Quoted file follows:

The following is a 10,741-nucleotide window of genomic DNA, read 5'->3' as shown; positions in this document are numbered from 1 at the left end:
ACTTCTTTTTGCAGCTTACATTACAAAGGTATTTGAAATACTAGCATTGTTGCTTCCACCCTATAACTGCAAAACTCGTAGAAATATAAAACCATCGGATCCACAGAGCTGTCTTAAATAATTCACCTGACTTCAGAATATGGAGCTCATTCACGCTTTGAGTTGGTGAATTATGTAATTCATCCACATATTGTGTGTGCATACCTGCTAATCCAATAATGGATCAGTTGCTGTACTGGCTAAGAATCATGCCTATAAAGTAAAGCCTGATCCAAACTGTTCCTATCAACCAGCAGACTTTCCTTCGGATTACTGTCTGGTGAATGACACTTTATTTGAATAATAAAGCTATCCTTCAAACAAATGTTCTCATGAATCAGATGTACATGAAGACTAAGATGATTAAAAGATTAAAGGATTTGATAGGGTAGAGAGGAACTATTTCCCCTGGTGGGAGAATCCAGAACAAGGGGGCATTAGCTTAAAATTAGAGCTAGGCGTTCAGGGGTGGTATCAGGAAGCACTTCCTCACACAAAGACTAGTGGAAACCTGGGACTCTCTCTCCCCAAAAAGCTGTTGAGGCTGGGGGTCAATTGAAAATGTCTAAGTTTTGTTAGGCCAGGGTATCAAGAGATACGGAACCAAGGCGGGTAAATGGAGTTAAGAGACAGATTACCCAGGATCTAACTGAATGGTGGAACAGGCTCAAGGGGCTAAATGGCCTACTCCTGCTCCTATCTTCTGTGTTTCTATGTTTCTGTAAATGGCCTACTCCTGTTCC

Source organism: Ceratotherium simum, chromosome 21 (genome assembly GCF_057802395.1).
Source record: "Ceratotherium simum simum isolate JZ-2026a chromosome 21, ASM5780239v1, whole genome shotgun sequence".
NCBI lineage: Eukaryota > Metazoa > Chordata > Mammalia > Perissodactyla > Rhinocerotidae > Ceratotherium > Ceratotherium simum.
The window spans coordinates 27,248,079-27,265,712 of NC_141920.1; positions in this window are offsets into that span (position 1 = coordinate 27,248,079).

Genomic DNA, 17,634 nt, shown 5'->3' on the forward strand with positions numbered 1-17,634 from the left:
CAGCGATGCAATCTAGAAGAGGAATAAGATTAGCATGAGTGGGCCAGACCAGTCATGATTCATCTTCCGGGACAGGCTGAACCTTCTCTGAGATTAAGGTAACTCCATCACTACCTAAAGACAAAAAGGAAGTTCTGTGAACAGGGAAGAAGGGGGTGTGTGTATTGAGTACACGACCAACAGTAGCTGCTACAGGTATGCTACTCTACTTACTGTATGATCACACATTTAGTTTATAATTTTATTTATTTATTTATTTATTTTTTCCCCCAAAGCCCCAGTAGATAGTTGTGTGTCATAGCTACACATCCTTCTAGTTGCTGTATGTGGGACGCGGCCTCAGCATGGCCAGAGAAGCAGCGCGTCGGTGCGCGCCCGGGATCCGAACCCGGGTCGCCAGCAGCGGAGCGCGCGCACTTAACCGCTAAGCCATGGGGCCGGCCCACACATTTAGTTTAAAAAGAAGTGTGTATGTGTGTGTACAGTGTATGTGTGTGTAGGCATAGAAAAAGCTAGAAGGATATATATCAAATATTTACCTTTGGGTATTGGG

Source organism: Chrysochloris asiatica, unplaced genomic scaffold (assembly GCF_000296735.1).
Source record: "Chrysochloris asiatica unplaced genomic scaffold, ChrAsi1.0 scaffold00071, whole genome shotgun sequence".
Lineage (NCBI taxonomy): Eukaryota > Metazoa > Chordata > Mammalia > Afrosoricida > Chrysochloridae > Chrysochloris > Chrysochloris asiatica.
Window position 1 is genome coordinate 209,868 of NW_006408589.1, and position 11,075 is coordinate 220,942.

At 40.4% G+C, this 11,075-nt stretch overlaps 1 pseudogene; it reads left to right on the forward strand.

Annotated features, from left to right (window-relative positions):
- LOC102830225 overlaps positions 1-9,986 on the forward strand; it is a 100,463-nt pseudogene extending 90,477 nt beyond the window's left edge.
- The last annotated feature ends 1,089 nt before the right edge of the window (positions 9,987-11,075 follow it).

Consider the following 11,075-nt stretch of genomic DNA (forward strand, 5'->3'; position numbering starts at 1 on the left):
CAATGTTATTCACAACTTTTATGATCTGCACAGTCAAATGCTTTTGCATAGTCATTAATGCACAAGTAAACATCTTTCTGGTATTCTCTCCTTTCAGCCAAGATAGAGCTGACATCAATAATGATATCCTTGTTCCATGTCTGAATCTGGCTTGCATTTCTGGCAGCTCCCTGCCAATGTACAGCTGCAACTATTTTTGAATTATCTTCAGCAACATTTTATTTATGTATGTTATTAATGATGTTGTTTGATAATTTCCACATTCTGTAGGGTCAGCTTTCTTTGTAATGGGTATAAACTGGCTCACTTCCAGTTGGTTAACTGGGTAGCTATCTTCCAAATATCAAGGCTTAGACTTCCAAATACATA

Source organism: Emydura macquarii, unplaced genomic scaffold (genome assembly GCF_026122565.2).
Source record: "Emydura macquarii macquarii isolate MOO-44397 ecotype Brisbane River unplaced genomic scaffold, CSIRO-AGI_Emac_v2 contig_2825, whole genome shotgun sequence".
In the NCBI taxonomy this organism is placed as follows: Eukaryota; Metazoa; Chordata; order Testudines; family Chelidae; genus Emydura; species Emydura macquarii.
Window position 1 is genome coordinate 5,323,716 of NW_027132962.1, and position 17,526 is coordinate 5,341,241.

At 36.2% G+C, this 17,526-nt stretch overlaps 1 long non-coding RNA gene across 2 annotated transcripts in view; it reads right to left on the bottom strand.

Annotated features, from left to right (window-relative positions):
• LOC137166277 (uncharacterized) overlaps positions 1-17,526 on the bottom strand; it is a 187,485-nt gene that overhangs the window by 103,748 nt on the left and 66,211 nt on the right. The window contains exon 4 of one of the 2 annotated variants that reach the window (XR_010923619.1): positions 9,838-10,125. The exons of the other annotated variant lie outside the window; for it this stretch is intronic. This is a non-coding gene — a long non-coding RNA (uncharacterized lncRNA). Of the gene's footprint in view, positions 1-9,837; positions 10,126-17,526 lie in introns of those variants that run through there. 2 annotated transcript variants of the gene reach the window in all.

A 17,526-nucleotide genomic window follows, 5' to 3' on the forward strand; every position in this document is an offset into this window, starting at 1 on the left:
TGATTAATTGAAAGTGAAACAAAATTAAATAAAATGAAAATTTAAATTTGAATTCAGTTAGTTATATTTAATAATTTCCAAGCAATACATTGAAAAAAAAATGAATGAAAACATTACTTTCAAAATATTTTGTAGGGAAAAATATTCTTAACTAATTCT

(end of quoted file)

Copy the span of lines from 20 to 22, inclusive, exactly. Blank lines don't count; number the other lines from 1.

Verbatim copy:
Source record: "Emydura macquarii macquarii isolate MOO-44397 ecotype Brisbane River unplaced genomic scaffold, CSIRO-AGI_Emac_v2 contig_2825, whole genome shotgun sequence".
In the NCBI taxonomy this organism is placed as follows: Eukaryota; Metazoa; Chordata; order Testudines; family Chelidae; genus Emydura; species Emydura macquarii.
Window position 1 is genome coordinate 5,323,716 of NW_027132962.1, and position 17,526 is coordinate 5,341,241.